The Vltavan's MVVS heritage is clearly reflected in the fact that it is very well engineered and displays some neat features. The design of the disc valve is particularly worthy of comment—it is extremely well mounted on a steel shaft of generous length which runs in a close-fitting bearing in the centre of the backplate and is secured at the outer end by a steel collar and grub screw. This arrangement provides outstanding support for the rotary disc, which can thus be maintained in very accurate alignment with the face of the backplate. The disc shaft is drilled to allow adequate lubrication to reach the bearing. However, the effect of all this clever engineering is somewhat marred by the fact that the disc in the Vltavan is of cast aluminum alloy rather than some more durable material such as Tufnol, moulded plastic or cast iron. Presumably, cost considerations were at work here.
Interestingly, a standard spray-bar type needle valve was used in conjunction with a nicely-shaped venturi intake. The spraybar represents a significant reduction in the cross-sectional area of the venturi throat, but it does provide a very good level of suction for a racing motor. This was important given the fact that the Czechs were using chicken-hopper tanks with suction feed at the time. In any case, the spraybar could of course be thinned if desired to increase the effective venturi throat area.
The transfer passage is cast into the side of the crankcase opposite the exhaust in the usual way. It has a conventional point of entry at the lower end and is extremely generous in size, but even this was not enough for the MVVS designers—the piston features two large skirt ports which register with corresponding ports in the lower cylinder liner a la Dooling and in fact take up much of the piston skirt on that side.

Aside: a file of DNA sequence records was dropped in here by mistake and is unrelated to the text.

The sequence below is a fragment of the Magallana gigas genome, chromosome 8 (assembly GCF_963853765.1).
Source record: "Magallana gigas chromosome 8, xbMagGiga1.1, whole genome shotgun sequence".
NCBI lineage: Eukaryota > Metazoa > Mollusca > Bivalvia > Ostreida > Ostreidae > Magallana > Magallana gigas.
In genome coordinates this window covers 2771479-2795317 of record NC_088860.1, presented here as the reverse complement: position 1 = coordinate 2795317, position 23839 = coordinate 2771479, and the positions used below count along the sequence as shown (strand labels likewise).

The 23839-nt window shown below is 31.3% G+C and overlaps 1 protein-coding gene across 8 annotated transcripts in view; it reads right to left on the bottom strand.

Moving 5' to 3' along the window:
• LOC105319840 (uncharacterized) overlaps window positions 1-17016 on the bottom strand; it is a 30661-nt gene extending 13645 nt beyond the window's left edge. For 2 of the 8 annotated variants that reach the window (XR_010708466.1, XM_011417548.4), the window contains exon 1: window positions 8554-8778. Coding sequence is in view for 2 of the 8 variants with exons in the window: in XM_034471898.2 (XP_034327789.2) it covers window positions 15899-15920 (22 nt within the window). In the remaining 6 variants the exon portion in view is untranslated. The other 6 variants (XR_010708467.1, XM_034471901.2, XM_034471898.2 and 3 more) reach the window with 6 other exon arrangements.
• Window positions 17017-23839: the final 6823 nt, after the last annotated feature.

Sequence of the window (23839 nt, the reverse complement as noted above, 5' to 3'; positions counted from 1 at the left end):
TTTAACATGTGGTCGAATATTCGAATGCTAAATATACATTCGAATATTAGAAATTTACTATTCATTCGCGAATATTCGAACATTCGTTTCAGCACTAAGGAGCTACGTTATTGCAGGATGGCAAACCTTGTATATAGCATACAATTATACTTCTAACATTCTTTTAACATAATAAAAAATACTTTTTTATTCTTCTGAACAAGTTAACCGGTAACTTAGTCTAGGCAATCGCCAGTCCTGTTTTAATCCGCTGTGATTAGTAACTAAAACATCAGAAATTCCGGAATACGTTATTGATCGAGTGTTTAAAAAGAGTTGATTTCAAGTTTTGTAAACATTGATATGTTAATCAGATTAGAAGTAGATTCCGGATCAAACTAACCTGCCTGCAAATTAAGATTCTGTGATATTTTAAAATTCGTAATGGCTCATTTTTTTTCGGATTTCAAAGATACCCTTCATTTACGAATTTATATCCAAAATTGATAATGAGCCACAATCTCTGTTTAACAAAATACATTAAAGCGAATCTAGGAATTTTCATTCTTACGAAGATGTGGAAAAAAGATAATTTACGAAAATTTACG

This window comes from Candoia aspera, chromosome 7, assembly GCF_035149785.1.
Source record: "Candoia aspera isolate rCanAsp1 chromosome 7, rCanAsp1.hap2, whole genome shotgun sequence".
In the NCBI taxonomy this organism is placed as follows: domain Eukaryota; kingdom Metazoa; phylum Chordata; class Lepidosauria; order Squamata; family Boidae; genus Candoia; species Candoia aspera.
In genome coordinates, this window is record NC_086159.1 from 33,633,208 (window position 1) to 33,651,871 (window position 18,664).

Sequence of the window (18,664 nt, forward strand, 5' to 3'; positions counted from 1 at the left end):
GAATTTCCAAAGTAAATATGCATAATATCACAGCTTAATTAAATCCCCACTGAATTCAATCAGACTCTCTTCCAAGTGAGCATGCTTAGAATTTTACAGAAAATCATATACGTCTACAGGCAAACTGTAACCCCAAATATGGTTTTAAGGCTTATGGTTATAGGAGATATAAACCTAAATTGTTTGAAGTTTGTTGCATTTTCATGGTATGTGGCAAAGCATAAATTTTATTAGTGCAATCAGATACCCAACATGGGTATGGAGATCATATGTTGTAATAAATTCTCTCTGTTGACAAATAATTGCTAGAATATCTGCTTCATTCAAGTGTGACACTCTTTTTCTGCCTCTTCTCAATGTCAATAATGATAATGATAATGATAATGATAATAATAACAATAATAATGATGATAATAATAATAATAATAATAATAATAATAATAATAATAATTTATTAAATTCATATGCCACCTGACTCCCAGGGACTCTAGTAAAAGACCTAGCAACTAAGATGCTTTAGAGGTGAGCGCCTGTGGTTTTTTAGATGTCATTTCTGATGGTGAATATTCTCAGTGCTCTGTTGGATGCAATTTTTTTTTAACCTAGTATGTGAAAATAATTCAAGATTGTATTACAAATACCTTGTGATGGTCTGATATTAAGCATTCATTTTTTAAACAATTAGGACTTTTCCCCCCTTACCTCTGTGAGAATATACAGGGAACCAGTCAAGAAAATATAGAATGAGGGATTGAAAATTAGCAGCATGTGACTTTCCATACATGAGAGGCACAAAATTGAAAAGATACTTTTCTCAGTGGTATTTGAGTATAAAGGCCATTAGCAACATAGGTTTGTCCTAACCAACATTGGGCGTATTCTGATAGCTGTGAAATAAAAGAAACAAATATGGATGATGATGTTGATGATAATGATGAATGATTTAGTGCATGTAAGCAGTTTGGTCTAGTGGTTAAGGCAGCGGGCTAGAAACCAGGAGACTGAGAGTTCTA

Two potentially negative consequences arise from the use of this set-up. Firstly, the crankcase volume is rather larger than might be considered desirable. Secondly, the piston ports significantly reduce the skirt area on the transfer side, which has to resist the major lateral loading during the power stroke. Mechanically speaking, this is not an ideal arrangement—there simply isn't much skirt left to take those loadings! However, compromises are inevitable in matters of this nature when all-out performance is the sole imperative.
On the positive side, the presence of these ports has three clear benefits. One, they improve gas access to the bypass passage; two, they promote the flow of cool incoming mixture through the piston interior, thus improving piston cooling; and three, they doubtless enhance the lubrication of the more heavily-loaded transfer-side area of the piston skirt. The very slight reduction in piston weight may also be viewed as a minor additional benefit—even a small reduction in reciprocating mass is a step in the right direction for a high-speed engine!
Quite apart from the above-mentioned skirt ports, the cast and machined piston is a work of art! It has two rings and an intricate domed baffle crown which conforms to a contoured combustion chamber shape formed in the cylinder head. The plug is well offset to the transfer side to accommodate these arrangements. The gudgeon pin bosses are beautifully fitted to the pin itself, and the alloy rod is also very well made and fitted. The pin is equipped with aluminum end-pads. Reciprocating weight is minimal—a very good feature. The extremely generous cylinder ports consist of multiple square openings separated by thin pillars in the normal fashion when using a ringed piston.